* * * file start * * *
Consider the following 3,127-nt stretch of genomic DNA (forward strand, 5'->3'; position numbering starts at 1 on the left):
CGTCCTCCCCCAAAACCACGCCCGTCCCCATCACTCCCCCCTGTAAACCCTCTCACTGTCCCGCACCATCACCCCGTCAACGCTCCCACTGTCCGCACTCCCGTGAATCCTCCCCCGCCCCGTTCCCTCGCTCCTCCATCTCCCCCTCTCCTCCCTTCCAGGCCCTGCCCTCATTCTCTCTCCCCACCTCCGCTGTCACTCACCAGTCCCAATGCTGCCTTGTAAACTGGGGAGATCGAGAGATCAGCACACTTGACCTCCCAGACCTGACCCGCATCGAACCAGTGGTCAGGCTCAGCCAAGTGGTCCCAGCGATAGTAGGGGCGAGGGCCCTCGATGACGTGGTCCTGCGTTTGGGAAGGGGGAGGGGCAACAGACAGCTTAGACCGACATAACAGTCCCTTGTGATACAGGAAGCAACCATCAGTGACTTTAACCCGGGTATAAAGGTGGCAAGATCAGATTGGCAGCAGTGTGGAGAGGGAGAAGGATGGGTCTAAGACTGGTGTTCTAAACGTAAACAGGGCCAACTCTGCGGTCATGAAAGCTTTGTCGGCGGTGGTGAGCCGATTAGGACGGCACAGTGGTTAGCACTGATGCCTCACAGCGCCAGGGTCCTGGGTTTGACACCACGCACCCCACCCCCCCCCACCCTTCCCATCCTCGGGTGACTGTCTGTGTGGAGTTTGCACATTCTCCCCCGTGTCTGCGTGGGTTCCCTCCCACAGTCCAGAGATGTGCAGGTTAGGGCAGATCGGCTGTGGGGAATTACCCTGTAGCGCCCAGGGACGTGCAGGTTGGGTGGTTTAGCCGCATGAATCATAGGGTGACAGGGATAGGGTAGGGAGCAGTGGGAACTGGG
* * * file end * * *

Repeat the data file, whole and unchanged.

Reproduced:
Consider the following 3,127-nt stretch of genomic DNA (forward strand, 5'->3'; position numbering starts at 1 on the left):
CGTCCTCCCCCAAAACCACGCCCGTCCCCATCACTCCCCCCTGTAAACCCTCTCACTGTCCCGCACCATCACCCCGTCAACGCTCCCACTGTCCGCACTCCCGTGAATCCTCCCCCGCCCCGTTCCCTCGCTCCTCCATCTCCCCCTCTCCTCCCTTCCAGGCCCTGCCCTCATTCTCTCTCCCCACCTCCGCTGTCACTCACCAGTCCCAATGCTGCCTTGTAAACTGGGGAGATCGAGAGATCAGCACACTTGACCTCCCAGACCTGACCCGCATCGAACCAGTGGTCAGGCTCAGCCAAGTGGTCCCAGCGATAGTAGGGGCGAGGGCCCTCGATGACGTGGTCCTGCGTTTGGGAAGGGGGAGGGGCAACAGACAGCTTAGACCGACATAACAGTCCCTTGTGATACAGGAAGCAACCATCAGTGACTTTAACCCGGGTATAAAGGTGGCAAGATCAGATTGGCAGCAGTGTGGAGAGGGAGAAGGATGGGTCTAAGACTGGTGTTCTAAACGTAAACAGGGCCAACTCTGCGGTCATGAAAGCTTTGTCGGCGGTGGTGAGCCGATTAGGACGGCACAGTGGTTAGCACTGATGCCTCACAGCGCCAGGGTCCTGGGTTTGACACCACGCACCCCACCCCCCCCCACCCTTCCCATCCTCGGGTGACTGTCTGTGTGGAGTTTGCACATTCTCCCCCGTGTCTGCGTGGGTTCCCTCCCACAGTCCAGAGATGTGCAGGTTAGGGCAGATCGGCTGTGGGGAATTACCCTGTAGCGCCCAGGGACGTGCAGGTTGGGTGGTTTAGCCGCATGAATCATAGGGTGACAGGGATAGGGTAGGGAGCAGTGGGAACTGGG